I spoke with Gail about the process of accelerated learning and how to get started. First, I asked her to address a basic question: What is accelerated learning?
Gail was quick to clarify that accelerated learning is not about speeding up delivery of learning, such as moving learning experiences online. Instead, accelerated learning focuses on “accelerating the development of expertise.” She explained that this requires an integrated approach and draws on interdisciplinary research.
For example, accelerated learning not only employs best practices from instructional design, but also examines such factors as change management, because “learning is always change.” The result of this approach is a roadmap that can help instructional designers, facilitators, online trainers, and so on create learning that will help workers decrease the amount of time it takes to have an impact on the job.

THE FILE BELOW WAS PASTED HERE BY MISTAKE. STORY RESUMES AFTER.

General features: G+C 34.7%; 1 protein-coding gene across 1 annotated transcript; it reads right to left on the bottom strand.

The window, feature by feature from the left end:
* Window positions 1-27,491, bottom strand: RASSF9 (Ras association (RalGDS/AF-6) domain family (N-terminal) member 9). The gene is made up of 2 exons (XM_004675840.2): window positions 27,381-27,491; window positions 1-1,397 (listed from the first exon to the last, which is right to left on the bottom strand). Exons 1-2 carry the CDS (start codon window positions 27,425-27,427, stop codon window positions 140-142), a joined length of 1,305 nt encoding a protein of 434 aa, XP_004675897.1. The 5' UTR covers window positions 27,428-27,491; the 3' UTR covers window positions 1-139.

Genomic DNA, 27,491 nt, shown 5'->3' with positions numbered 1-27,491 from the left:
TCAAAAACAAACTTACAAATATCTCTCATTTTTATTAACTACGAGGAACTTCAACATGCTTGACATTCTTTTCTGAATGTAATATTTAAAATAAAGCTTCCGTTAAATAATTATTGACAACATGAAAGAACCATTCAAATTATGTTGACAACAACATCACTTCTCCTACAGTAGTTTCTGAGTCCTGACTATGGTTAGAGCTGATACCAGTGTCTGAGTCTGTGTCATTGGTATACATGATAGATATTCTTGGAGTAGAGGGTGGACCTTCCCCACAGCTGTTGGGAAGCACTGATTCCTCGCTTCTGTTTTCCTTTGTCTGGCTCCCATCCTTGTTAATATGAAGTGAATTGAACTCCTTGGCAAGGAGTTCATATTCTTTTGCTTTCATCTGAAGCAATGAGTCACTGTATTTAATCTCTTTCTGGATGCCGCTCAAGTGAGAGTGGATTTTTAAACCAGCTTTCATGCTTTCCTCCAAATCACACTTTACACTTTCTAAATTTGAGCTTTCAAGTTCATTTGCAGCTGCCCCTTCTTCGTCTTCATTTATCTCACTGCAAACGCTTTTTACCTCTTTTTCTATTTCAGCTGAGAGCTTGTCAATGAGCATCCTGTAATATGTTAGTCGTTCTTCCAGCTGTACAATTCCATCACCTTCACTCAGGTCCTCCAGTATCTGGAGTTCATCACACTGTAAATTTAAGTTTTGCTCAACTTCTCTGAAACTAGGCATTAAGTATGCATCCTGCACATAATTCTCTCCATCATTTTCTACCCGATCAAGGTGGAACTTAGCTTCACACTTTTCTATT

Next, Gail and I discussed when accelerated is most useful. Not surprising, the obvious example is Baby Boomers exiting the workforce. As we all know, just because Boomers are leaving, the skill level of many younger workers may not be at a level where they are prepared to be accountable for meeting organizational goals. This can be task- or industry-specific skills such as working in a refinery, or general management skills like critical thinking.
In such instances, Gail explained that the integrated approach of accelerated learning brings the “reality of the workplace” and “builds capacity” into actual training. For it to work, though, managers, HR, subject matter experts, and so forth must all be involved in the development of learning, not just the instructional designers. But filtering communication between these various resources can be tricky.
Listen to the podcast to learn how your team can address communication and other issues that impact the accelerated learning process. In addition, you can join Gail for an upcoming Accelerated Learning Certificate program.